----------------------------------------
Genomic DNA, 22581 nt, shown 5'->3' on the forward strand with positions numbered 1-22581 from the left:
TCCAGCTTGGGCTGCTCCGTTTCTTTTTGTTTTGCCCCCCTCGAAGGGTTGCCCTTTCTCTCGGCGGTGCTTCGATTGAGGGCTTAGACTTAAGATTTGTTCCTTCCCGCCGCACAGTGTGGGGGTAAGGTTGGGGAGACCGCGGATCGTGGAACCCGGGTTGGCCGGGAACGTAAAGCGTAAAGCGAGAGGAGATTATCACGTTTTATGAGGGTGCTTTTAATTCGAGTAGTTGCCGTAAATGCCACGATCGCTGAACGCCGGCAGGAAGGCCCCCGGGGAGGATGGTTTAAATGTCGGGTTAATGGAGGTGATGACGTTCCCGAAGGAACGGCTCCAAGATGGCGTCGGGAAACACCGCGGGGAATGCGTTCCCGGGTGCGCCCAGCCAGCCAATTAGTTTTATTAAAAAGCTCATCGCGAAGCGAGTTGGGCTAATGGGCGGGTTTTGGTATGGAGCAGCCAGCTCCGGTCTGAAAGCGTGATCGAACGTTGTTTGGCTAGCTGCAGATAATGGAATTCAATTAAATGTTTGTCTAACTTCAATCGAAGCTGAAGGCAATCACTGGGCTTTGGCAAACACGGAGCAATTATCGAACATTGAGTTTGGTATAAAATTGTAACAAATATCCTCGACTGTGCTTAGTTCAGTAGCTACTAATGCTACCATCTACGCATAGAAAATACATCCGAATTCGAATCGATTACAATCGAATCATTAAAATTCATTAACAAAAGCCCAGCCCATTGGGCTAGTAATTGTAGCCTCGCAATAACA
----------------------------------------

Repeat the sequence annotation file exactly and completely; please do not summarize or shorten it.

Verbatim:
Genomic DNA, 22581 nt, shown 5'->3' on the forward strand with positions numbered 1-22581 from the left:
TCCAGCTTGGGCTGCTCCGTTTCTTTTTGTTTTGCCCCCCTCGAAGGGTTGCCCTTTCTCTCGGCGGTGCTTCGATTGAGGGCTTAGACTTAAGATTTGTTCCTTCCCGCCGCACAGTGTGGGGGTAAGGTTGGGGAGACCGCGGATCGTGGAACCCGGGTTGGCCGGGAACGTAAAGCGTAAAGCGAGAGGAGATTATCACGTTTTATGAGGGTGCTTTTAATTCGAGTAGTTGCCGTAAATGCCACGATCGCTGAACGCCGGCAGGAAGGCCCCCGGGGAGGATGGTTTAAATGTCGGGTTAATGGAGGTGATGACGTTCCCGAAGGAACGGCTCCAAGATGGCGTCGGGAAACACCGCGGGGAATGCGTTCCCGGGTGCGCCCAGCCAGCCAATTAGTTTTATTAAAAAGCTCATCGCGAAGCGAGTTGGGCTAATGGGCGGGTTTTGGTATGGAGCAGCCAGCTCCGGTCTGAAAGCGTGATCGAACGTTGTTTGGCTAGCTGCAGATAATGGAATTCAATTAAATGTTTGTCTAACTTCAATCGAAGCTGAAGGCAATCACTGGGCTTTGGCAAACACGGAGCAATTATCGAACATTGAGTTTGGTATAAAATTGTAACAAATATCCTCGACTGTGCTTAGTTCAGTAGCTACTAATGCTACCATCTACGCATAGAAAATACATCCGAATTCGAATCGATTACAATCGAATCATTAAAATTCATTAACAAAAGCCCAGCCCATTGGGCTAGTAATTGTAGCCTCGCAATAACA